The median filter threshold block 136 is a decision circuit used to control the adaptive median filtering in the median threshold mode. A programmable threshold set by the host processor in the median threshold logic determines when to median filter the 4-bit variance data, using the decision from the velocity data pipe. These controls also have the ability to bypass median filtering on both or either path (velocity and variance) using the host processor. All thresholding decisions are performed on corresponding pairs of velocity and variance data. The median filter threshold function is implemented in a field programmable gate array (FPGA).
In the topographic mode, the median filter thresholding decision logic is disabled. The topographic filtering function within FPGA 136 is turned on in software, creating a high-pass filter-type function on the data vectors being received from the video shifter 134 in the vertical and horizontal directions, across the vector and along the vector respectively. Referring to FIG. 11, across vectors, the "A" data path information is inverted and summed with the "C" data path information. Along the vector, only the "B" data path information N is inverted and summed with the (N-2) information. Then the across vectors value and the along vector values are summed on a pixel by pixel basis in accordance with the formula: C(N-1)-A(N-1)+B(N)-B(N-2). The result is provided at the output of the "B" data path in place of B(N-1) while maintaining the flow of data at the outputs of the "A" and "C" data paths. The functional implementation of the two-dimensional topographic filter in accordance with the preferred embodiment of the invention is shown in FIG. 12. Blocks 150A through 150J indicate clocked registers; block 152 indicates an inverter; blocks 154A through 154C indicate adders; and block 156 indicates a multiplexer. The output B-DAT(7:0) is the interpolated value C(N-1)-A(N-1)+B(N)-B(N-2). The output Threshold-- Dat(7:0) is used by the median filter threshold decision logic (not shown) to control the adaptive median filtering in the median threshold mode.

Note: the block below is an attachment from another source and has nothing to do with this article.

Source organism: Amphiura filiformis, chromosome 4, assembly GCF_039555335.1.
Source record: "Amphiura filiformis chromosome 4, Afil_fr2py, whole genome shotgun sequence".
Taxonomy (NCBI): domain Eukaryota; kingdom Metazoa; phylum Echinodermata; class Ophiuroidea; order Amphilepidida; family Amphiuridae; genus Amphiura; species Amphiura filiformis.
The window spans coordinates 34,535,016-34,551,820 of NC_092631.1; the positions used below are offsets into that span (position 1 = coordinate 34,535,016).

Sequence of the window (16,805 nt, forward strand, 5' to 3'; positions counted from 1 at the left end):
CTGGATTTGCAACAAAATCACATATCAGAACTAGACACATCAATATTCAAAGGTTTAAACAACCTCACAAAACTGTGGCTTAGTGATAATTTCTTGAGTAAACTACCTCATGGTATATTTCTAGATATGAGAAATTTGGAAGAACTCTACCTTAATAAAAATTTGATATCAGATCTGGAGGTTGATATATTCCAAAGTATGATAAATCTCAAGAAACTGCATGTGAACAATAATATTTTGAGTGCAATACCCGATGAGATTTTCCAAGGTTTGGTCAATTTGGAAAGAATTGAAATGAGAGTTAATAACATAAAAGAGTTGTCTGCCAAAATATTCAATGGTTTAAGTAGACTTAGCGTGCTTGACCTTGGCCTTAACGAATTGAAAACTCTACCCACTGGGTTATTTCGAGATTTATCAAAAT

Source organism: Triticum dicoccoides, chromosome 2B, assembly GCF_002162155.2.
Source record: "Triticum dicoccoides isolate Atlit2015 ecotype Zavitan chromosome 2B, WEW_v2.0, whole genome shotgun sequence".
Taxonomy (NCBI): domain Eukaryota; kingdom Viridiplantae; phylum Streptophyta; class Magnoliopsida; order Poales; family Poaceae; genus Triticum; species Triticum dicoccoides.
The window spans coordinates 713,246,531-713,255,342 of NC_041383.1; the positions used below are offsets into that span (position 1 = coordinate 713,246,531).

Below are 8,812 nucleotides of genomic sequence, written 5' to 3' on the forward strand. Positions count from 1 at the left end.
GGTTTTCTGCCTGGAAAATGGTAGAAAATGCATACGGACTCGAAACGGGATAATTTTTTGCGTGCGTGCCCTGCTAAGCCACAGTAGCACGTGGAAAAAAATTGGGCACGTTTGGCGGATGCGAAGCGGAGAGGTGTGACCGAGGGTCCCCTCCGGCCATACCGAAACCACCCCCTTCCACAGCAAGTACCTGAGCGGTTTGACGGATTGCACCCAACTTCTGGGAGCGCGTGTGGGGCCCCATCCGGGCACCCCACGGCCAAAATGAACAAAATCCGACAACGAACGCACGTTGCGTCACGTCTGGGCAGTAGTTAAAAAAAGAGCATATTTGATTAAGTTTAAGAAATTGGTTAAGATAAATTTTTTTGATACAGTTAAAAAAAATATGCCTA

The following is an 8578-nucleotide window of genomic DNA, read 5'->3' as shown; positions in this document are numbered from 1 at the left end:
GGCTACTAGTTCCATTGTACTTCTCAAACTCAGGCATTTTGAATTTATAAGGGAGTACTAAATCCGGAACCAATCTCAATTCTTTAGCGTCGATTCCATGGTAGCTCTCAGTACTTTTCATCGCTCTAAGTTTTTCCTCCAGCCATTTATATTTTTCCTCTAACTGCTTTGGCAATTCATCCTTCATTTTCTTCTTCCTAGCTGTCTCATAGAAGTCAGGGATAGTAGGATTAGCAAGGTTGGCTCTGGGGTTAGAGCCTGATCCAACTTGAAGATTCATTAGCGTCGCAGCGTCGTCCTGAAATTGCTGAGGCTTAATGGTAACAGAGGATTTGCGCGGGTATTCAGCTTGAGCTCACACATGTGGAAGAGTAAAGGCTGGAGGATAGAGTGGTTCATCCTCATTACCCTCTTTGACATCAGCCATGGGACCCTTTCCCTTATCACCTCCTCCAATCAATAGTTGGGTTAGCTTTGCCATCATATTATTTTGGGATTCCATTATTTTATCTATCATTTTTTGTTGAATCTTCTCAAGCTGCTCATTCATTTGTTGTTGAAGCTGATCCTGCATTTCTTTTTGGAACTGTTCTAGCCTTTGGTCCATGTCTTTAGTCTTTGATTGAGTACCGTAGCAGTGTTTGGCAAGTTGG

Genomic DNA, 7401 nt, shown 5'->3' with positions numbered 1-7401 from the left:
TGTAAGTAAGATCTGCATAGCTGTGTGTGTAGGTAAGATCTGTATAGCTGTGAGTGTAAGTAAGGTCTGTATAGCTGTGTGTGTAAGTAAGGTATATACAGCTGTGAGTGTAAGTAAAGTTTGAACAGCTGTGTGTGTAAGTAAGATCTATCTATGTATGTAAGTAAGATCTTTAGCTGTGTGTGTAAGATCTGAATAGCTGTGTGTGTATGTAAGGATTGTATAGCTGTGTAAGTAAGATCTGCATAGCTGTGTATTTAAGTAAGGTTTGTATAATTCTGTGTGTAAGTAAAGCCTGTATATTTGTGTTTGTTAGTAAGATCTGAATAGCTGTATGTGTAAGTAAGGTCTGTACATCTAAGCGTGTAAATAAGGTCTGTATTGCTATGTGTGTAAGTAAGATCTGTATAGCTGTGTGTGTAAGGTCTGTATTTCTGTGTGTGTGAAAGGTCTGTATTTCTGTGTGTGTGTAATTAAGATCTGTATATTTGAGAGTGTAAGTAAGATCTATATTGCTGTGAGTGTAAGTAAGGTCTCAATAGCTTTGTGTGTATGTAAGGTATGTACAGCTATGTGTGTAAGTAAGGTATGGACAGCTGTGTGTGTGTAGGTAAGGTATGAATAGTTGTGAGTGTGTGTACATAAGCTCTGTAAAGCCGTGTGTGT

The median filter 138 is an impulsive noise removal filter which eliminates some speckle in an image without smearing its edges. It takes a neighborhood group of pixels, rank sorts them by value and outputs the middle value. A 5-point diamond kernel subset of a 3×3 matrix median is used. The median filter can be turned off, allowing unfiltered data to be output to the memory. It is implemented in an ASIC. Buffers 140 and multiplexer 142 are utilized to direct the data flow between the main memory 122 and the beam receivers 126A and 126B (see FIG. 9). Device 130 allows for reading and writing of image data for diagnostic purposes.
In the topographic mode, the topographic flow data is output by the acoustic line memory 14 to the X-Y memory 18 (see FIG. 1). The scan-converted topographic flow data is then input to the video processor 22. The video processor 22 incorporates a color map stored in the form of a look-up table. In accordance with the preferred embodiment of the invention, the center of the color map (within ±2 of zero) is masked out so that any edge-enhanced topographic flow power data that maps within this range is not displayed and, instead, the B-mode imagery is displayed. Any topographic flow data outside of the ±2 range is displayed.
The foregoing preferred embodiment has been disclosed for the purpose of illustration. Variations and modifications of that concept will be readily apparent to those skilled in the art of ultrasound color flow imaging. All such variations and modifications are intended to be encompassed by the claims set forth hereinafter.
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|U.S. Classification||600/441, 600/455|
|International Classification||G01S7/52, G06T1/00, A61B8/06, G01S15/89|
|Cooperative Classification||G01S15/8981, G01S15/8979, G01S7/52071, A61B8/06, A61B8/13|
|European Classification||A61B8/06, A61B8/13, G01S15/89D7|
|Mar 17, 1997||AS||Assignment|
Owner name: GENERAL ELECTRIC COMPANY, NEW YORK
Free format text: ASSIGNMENT OF ASSIGNORS INTEREST;ASSIGNORS:MUZILLA, DAVID JOHN;ALEXANDER, EDGAR JOSEPH;SCHUBERT, PATRICIA;REEL/FRAME:008441/0394;SIGNING DATES FROM 19970207 TO 19970210
|Jun 29, 2001||FPAY||Fee payment|
Year of fee payment: 4
|Oct 26, 2005||REMI||Maintenance fee reminder mailed|
|Apr 7, 2006||LAPS||Lapse for failure to pay maintenance fees|
|Jun 6, 2006||FP||Expired due to failure to pay maintenance fee|
Effective date: 20060407